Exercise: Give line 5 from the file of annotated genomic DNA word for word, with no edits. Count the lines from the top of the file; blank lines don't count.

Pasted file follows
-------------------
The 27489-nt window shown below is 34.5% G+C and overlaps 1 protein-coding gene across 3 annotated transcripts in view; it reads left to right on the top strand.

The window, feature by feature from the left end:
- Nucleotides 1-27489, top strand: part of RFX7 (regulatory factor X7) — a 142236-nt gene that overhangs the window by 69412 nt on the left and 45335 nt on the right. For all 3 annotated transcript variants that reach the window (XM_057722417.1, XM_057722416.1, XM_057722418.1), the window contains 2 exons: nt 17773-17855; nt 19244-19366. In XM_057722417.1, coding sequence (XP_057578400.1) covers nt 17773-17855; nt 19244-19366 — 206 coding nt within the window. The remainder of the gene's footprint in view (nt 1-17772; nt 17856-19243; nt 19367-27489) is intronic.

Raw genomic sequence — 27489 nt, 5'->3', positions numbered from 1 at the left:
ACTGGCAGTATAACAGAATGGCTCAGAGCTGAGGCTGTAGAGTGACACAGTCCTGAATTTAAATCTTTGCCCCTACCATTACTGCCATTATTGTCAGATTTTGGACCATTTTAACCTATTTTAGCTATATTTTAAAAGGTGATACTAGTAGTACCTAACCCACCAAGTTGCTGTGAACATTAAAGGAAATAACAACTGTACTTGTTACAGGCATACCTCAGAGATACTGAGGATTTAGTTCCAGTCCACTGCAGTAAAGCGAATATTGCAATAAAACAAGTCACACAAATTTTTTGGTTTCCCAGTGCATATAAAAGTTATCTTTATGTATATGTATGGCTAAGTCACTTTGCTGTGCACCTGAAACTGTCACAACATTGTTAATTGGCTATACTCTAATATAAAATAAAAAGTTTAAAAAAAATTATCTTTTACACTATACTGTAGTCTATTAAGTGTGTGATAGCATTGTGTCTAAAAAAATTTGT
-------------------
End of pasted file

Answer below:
ACTGGCAGTATAACAGAATGGCTCAGAGCTGAGGCTGTAGAGTGACACAGTCCTGAATTTAAATCTTTGCCCCTACCATTACTGCCATTATTGTCAGATTTTGGACCATTTTAACCTATTTTAGCTATATTTTAAAAGGTGATACTAGTAGTACCTAACCCACCAAGTTGCTGTGAACATTAAAGGAAATAACAACTGTACTTGTTACAGGCATACCTCAGAGATACTGAGGATTTAGTTCCAGTCCACTGCAGTAAAGCGAATATTGCAATAAAACAAGTCACACAAATTTTTTGGTTTCCCAGTGCATATAAAAGTTATCTTTATGTATATGTATGGCTAAGTCACTTTGCTGTGCACCTGAAACTGTCACAACATTGTTAATTGGCTATACTCTAATATAAAATAAAAAGTTTAAAAAAAATTATCTTTTACACTATACTGTAGTCTATTAAGTGTGTGATAGCATTGTGTCTAAAAAAATTTGT